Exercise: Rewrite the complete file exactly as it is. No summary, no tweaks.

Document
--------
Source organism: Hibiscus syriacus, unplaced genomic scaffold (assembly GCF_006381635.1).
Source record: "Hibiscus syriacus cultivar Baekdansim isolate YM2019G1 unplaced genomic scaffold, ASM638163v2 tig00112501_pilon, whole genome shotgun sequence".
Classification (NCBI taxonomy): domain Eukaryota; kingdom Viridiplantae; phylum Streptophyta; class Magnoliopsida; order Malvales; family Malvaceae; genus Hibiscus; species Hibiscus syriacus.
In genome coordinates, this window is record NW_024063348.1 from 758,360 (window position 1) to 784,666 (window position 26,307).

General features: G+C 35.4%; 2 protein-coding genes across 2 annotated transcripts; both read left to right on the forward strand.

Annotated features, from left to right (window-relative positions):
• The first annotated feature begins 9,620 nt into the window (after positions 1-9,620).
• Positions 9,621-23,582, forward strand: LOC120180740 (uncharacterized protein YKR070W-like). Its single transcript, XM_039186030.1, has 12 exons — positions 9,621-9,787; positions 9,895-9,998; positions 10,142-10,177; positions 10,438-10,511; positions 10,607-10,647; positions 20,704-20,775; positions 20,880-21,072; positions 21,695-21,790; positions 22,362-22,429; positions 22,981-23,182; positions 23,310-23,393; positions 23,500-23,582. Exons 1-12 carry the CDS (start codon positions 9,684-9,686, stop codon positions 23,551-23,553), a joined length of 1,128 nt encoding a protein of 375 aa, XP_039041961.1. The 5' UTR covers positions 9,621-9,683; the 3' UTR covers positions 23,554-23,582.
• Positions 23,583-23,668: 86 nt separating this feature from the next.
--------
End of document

Source organism: Hibiscus syriacus, unplaced genomic scaffold (assembly GCF_006381635.1).
Source record: "Hibiscus syriacus cultivar Baekdansim isolate YM2019G1 unplaced genomic scaffold, ASM638163v2 tig00112501_pilon, whole genome shotgun sequence".
Classification (NCBI taxonomy): domain Eukaryota; kingdom Viridiplantae; phylum Streptophyta; class Magnoliopsida; order Malvales; family Malvaceae; genus Hibiscus; species Hibiscus syriacus.
In genome coordinates, this window is record NW_024063348.1 from 758,360 (window position 1) to 784,666 (window position 26,307).

General features: G+C 35.4%; 2 protein-coding genes across 2 annotated transcripts; both read left to right on the forward strand.

Annotated features, from left to right (window-relative positions):
• The first annotated feature begins 9,620 nt into the window (after positions 1-9,620).
• Positions 9,621-23,582, forward strand: LOC120180740 (uncharacterized protein YKR070W-like). Its single transcript, XM_039186030.1, has 12 exons — positions 9,621-9,787; positions 9,895-9,998; positions 10,142-10,177; positions 10,438-10,511; positions 10,607-10,647; positions 20,704-20,775; positions 20,880-21,072; positions 21,695-21,790; positions 22,362-22,429; positions 22,981-23,182; positions 23,310-23,393; positions 23,500-23,582. Exons 1-12 carry the CDS (start codon positions 9,684-9,686, stop codon positions 23,551-23,553), a joined length of 1,128 nt encoding a protein of 375 aa, XP_039041961.1. The 5' UTR covers positions 9,621-9,683; the 3' UTR covers positions 23,554-23,582.
• Positions 23,583-23,668: 86 nt separating this feature from the next.